Tuesday, December 13, 2011

A Cast Iron Skillet Story

Chapter 1:

Once upon a time a dear, elderly missionary lady sent a box of kitchen things my way.  Included in the box was a square, divided cast iron skillet.  It was a little rusty, but I oiled it up and set it aside.  At that time a family from our work in Fortaleza was living on the island.  The wife had not brought all of her dishes, pots and pans along in their move.  She asked if perhaps I had a couple of old pans or pots that she could use.  Since she was going to be using a typical Brazilian style wood cook stove, I thought the heavy, iron pan might be a good thing to let her have.  So, being the good, little, helpful missionary woman that I am, I gladly gave up the cute, little square griddle and sent it on its way to the island along with a super-nifty round skillet that was just right for making tapioca pancakes.  It was heavy, but not iron. 

Chapter 2:

Once upon a time, I sat on the back porch of the caretaker's house on the island and spotted an old, rusty, square pan leaning up against the back fence.  It was obviously thrown out and not wanted.  I wondered if it could possibly be that old iron skillet from long ago.  It had been about three years, almost four since the day I had given it to a friend.  As I sat there on the stoop of the porch, I felt all the emotions of the departure of our friends, the rejection, the pain, the misunderstanding.  You see, they left with little warning and a lot of confusion.  And now what was that special pan doing there in the dirt?  Why had it been left?  Why did no one want it or care about it?  It was like little old me had been thrown out in the dirt.  I went home that day without making any comments about the pan.

Chapter 3:

Once upon another time, I was back on the island.  I went out the back door and found the pan.  I looked at it and I knew it was the same one from long ago.  I put it down gingerly and went back in the house.  I found the lady of the house, the new lady.  She was actually the second caretaker's wife since the original recipient of the gift.  So you see the little skillet had passed through several hands.  As I drank sweet black coffee seated at this caretaker's table, I decided the time was good.  I casually asked if the little square pan thrown against the back fence was hers.  She said, What pan?  I said, Come and look.  She said, Oh, that!  It was here when I moved in.  It's no good, all rusty.  So I told the old lady my tale and said I was reclaiming the pan unless she really wanted it.  She nonchantly said, Do what you want.  And so I did.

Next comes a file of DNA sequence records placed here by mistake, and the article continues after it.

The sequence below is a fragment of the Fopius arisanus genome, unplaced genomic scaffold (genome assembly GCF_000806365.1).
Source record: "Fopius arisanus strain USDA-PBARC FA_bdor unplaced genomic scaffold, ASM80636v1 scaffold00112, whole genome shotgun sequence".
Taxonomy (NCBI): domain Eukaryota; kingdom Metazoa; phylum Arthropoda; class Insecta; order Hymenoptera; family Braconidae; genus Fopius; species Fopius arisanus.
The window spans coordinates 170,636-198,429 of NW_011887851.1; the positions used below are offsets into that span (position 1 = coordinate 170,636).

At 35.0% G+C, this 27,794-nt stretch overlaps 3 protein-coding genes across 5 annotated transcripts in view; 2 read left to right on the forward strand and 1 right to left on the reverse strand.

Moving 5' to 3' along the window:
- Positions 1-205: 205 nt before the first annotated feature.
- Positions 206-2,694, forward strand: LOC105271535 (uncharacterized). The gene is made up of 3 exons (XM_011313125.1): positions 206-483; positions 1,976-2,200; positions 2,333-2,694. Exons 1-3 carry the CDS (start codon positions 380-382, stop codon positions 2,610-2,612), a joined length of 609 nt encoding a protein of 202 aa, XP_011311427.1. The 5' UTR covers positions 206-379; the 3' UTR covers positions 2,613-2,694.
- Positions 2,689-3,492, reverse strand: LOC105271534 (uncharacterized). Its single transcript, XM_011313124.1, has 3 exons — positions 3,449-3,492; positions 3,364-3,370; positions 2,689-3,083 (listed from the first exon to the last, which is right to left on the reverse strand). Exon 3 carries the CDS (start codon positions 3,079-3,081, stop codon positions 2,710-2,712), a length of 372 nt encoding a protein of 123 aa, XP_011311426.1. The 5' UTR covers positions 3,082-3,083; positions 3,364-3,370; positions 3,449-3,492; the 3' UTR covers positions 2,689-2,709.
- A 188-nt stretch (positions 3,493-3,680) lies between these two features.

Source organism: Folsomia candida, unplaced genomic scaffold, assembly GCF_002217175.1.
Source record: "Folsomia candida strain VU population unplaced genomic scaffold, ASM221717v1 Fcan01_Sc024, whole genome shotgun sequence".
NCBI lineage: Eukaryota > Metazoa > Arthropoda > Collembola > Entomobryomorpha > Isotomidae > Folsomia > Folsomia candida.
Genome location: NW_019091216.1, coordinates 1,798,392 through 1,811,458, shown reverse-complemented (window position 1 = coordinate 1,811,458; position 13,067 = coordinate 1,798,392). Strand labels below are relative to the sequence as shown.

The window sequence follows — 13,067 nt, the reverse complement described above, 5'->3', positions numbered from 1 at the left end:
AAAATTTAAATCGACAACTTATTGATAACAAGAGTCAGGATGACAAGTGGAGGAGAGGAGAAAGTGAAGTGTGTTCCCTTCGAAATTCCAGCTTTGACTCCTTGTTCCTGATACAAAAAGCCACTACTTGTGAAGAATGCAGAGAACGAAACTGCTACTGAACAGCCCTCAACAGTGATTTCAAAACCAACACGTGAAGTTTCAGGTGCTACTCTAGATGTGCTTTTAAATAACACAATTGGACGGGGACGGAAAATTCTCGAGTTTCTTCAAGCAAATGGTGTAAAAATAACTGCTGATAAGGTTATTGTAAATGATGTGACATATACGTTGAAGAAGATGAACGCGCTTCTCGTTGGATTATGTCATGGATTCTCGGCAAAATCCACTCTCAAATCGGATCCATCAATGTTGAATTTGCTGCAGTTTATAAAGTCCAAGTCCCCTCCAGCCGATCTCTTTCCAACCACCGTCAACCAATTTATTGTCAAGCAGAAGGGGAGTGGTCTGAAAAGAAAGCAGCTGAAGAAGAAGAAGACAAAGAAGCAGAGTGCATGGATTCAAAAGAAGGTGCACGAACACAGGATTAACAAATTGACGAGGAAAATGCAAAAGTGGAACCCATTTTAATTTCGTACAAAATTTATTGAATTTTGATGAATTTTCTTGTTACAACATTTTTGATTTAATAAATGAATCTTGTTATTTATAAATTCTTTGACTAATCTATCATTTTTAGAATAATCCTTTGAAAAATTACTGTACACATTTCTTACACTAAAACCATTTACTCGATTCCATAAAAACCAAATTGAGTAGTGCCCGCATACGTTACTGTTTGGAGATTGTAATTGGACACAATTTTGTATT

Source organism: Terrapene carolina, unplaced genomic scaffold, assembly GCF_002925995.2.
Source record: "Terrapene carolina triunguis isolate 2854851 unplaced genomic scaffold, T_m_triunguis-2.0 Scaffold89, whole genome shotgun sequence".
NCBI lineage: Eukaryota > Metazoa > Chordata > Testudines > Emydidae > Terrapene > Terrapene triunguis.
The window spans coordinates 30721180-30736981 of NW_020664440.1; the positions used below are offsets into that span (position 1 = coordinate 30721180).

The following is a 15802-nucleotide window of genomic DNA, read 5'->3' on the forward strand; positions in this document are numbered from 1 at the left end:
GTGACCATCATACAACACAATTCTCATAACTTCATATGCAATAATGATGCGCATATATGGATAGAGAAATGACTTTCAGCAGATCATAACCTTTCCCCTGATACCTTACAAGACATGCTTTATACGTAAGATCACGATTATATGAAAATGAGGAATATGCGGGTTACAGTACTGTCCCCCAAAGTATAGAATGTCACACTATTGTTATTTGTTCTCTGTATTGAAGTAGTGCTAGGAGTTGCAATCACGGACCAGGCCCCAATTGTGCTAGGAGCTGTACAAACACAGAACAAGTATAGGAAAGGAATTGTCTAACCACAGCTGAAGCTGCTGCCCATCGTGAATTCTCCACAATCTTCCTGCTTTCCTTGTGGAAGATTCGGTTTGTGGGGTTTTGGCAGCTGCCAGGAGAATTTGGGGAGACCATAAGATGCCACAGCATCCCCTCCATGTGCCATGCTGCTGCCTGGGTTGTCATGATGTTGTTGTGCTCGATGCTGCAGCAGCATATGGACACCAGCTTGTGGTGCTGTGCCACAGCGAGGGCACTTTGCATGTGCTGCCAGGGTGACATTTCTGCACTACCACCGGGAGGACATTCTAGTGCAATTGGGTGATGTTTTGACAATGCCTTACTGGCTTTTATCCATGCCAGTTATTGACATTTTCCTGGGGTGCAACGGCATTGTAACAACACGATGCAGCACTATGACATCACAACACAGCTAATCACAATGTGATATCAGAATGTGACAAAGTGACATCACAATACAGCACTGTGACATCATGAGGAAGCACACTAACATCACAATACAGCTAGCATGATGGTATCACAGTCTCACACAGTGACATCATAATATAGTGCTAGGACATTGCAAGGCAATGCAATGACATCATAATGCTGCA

Chapter 4:

The old skillet found a home in the bottom of my cupboard after I tried cleaning it up and didn't have very good success.  It was still rather rusty.  No telling how long it had been living outside by a fence.  I oiled it up and wrapped it inside a plastic bag and now it was sitting inside.  Loved and safe, but not used.

Chapter 5:

Fast forward a little, Granddaddy arrives from Virginia.  Ah, a man who knows about cast iron!  One day I pulled it out to show my Daddy and asked him what he thought.  He seemed to think there was hope and went to work.   Soon I had a fine looking skillet on top of my stove and now I'm using it at least twice a week.  It's loved and being gently used.

Little Iron Skillet

You traveled from house to house and all around.
You ended up thrown out on the ground.
Unloved, unwanted, unused with no one to care.
Unclean, unhappy with no family to share.
Then you were found and brought in from the cold.
You were dusty and a little old.
But we washed you up and shined your iron cast.
Now you're cooking and home at last!

You know, Daddy.  Every time you come to visit me in Brazil you fix something.  This time, you may very well have fixed some hearts.  Thank you for coming and for all the fixing!


  1. Loved reading the whole pan story and how your daddy fixed it! Good job on the poem, too! Wonderful how you put these memories together.


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